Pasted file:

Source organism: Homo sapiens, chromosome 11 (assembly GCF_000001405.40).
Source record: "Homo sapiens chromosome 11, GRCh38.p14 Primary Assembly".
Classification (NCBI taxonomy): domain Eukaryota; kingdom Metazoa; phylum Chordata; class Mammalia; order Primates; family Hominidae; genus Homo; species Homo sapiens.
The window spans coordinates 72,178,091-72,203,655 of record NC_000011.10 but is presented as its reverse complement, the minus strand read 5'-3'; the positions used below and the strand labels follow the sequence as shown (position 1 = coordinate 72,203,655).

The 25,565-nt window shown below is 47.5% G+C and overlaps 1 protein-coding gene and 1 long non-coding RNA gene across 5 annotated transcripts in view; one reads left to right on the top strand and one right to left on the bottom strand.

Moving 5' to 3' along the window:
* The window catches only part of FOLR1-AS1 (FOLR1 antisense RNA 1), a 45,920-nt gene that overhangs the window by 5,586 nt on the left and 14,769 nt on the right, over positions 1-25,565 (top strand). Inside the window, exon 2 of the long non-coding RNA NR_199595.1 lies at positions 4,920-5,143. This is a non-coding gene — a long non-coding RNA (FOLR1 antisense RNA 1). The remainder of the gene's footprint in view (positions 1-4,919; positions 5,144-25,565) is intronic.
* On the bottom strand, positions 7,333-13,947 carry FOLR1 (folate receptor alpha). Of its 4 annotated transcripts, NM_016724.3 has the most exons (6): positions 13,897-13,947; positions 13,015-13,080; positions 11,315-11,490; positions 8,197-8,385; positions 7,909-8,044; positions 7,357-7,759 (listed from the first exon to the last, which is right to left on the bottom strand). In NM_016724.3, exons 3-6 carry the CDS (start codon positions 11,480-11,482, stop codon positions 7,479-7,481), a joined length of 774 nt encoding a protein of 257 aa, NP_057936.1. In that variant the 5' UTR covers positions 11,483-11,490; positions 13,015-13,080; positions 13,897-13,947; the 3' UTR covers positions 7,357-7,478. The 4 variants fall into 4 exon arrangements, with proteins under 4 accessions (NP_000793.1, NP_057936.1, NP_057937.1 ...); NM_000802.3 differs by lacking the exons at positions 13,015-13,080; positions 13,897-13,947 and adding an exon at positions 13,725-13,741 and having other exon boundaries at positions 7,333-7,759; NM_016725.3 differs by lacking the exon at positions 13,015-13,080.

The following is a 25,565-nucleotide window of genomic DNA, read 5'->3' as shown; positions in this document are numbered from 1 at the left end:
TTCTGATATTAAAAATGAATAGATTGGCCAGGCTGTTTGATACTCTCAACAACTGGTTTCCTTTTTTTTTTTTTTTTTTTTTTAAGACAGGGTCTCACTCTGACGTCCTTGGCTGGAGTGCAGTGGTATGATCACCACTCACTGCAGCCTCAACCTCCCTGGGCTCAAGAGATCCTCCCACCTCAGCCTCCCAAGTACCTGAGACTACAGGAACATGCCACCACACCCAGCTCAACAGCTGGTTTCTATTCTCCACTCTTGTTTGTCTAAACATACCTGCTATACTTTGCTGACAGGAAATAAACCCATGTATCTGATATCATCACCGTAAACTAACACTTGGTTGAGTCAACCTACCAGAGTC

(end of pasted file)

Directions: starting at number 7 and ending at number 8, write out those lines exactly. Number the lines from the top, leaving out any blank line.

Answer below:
* The window catches only part of FOLR1-AS1 (FOLR1 antisense RNA 1), a 45,920-nt gene that overhangs the window by 5,586 nt on the left and 14,769 nt on the right, over positions 1-25,565 (top strand). Inside the window, exon 2 of the long non-coding RNA NR_199595.1 lies at positions 4,920-5,143. This is a non-coding gene — a long non-coding RNA (FOLR1 antisense RNA 1). The remainder of the gene's footprint in view (positions 1-4,919; positions 5,144-25,565) is intronic.
* On the bottom strand, positions 7,333-13,947 carry FOLR1 (folate receptor alpha). Of its 4 annotated transcripts, NM_016724.3 has the most exons (6): positions 13,897-13,947; positions 13,015-13,080; positions 11,315-11,490; positions 8,197-8,385; positions 7,909-8,044; positions 7,357-7,759 (listed from the first exon to the last, which is right to left on the bottom strand). In NM_016724.3, exons 3-6 carry the CDS (start codon positions 11,480-11,482, stop codon positions 7,479-7,481), a joined length of 774 nt encoding a protein of 257 aa, NP_057936.1. In that variant the 5' UTR covers positions 11,483-11,490; positions 13,015-13,080; positions 13,897-13,947; the 3' UTR covers positions 7,357-7,478. The 4 variants fall into 4 exon arrangements, with proteins under 4 accessions (NP_000793.1, NP_057936.1, NP_057937.1 ...); NM_000802.3 differs by lacking the exons at positions 13,015-13,080; positions 13,897-13,947 and adding an exon at positions 13,725-13,741 and having other exon boundaries at positions 7,333-7,759; NM_016725.3 differs by lacking the exon at positions 13,015-13,080.